It was a white Christmas in many parts of the U.S., and while the weather made the holidays pretty to look at it also caused plenty of holiday chaos. More than 10 inches of snow fell on parts of central and northern Arkansas, with the state capital Little Rock receiving 9 inches — breaking an 86-year-old snowfall record. Parts of southern Illinois and Indiana found themselves digging out from 7-inches of accumulation on Christmas Day.
But the worst weather hit parts of Alabama and Louisiana, where tornadoes slammed into Gulf Coast towns on Christmas Day. In Mobile, Ala., one twister touched down just before 5 p.m., and was captured live by local news station WALA.
(FULL REPORT: Deadly Storms Spread Snow, Tornadoes Across U.S.)
In the video, which looks southward from the top of a 17-story Holiday Inn, the tornado tears through downtown Mobile and causes power transformers to explode — leaving as many as 26,000 people without power.
No homes were destroyed, but major damage was reported. The tornado tore the roof off Trinity Episcopal Church which, just hours earlier, was filled with 500 congregants celebrating Christmas Eve mass. Mobile’s Murphy High School, built in the 1920s, suffered extreme roof damage as the tornado swept overhead. The auditorium lost about half of its roof, according to school administrators. (The district says it’s already started repairs on the school.)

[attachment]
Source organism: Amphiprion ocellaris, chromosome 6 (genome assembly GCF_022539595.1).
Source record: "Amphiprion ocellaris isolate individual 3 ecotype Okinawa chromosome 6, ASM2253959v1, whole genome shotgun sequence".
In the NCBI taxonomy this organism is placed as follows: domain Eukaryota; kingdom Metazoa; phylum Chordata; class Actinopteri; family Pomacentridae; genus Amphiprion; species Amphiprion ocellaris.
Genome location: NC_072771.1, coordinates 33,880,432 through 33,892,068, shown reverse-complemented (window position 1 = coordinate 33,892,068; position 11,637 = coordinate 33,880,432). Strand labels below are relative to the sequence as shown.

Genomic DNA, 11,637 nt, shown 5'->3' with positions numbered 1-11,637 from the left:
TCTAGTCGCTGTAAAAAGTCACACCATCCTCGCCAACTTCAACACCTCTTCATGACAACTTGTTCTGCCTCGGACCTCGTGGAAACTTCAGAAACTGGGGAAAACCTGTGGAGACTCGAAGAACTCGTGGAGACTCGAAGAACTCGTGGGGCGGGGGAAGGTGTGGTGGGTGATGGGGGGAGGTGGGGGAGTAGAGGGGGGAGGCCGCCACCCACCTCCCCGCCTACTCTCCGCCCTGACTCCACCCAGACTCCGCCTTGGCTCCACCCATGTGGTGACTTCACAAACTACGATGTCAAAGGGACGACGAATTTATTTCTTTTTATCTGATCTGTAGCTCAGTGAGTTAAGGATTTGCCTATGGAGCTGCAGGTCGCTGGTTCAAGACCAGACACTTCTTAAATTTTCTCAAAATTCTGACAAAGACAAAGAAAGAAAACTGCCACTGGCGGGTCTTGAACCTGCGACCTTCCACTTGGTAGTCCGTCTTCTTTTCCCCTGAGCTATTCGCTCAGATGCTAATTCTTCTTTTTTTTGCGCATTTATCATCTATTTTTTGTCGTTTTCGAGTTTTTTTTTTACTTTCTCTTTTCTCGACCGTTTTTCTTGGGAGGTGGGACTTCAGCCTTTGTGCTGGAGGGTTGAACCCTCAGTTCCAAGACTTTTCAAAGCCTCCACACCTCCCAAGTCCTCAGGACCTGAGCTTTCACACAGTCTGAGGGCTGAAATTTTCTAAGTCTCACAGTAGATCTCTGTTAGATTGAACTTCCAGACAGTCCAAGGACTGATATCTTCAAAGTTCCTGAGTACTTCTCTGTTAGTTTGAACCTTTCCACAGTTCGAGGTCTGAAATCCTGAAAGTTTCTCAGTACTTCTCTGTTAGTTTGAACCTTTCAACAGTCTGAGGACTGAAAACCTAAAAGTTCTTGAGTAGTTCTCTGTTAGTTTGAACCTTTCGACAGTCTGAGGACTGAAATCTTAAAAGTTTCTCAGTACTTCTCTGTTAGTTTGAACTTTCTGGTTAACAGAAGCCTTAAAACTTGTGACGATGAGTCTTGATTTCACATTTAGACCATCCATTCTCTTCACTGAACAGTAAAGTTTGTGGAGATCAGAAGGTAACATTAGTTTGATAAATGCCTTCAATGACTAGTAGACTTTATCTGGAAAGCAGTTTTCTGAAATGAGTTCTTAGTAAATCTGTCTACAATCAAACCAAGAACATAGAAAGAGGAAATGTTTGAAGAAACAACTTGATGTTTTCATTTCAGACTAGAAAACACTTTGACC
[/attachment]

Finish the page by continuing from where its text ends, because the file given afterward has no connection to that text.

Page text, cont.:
David Saraceno and his wife Whitney caught a different view of the storm as they drove down I-165 in Mobile on Christmas Day. “It looked like it was about two miles away from us,” Saraceno told CNN. “I put the pedal to the floor to try and get out of harm’s way.” But, with his 1-year-old daughter in the car, he ended up turning off the highway and heading right back home.
Don Shepherd, a meteorologist with the National Weather Service, told Alabama Live that Mobile hadn’t been hit by a strong tornado in decades. So it was an understandable shock to residents to see two in a single week – last Thursday, an EF-1 tornado hit the city, leaving 54,000 without power. No one was killed, but hundreds of homes were damaged as well.
The last time the Gulf Coast was hit by tornadoes at Christmas was in 2009, when 22 tornadoes descended on the area on Christmas Eve.
More than 200,000 people were reported without power across the Midwest on Christmas Day as storm cleanup began. Mississippi governor Phil Bryant declared a state of emergency for eight Mississippi counties after severe storms moved through the state.
Winter Storm Euclid has since moved out of the middle of the nation, but doesn’t mean her rampage is over. The weather system is moving northeast, predicted to dump a foot of snow on Pennsylvania and New England on Wednesday night into Thursday.
(PHOTOS: Tornadoes Sweep Through Alabama in 2011)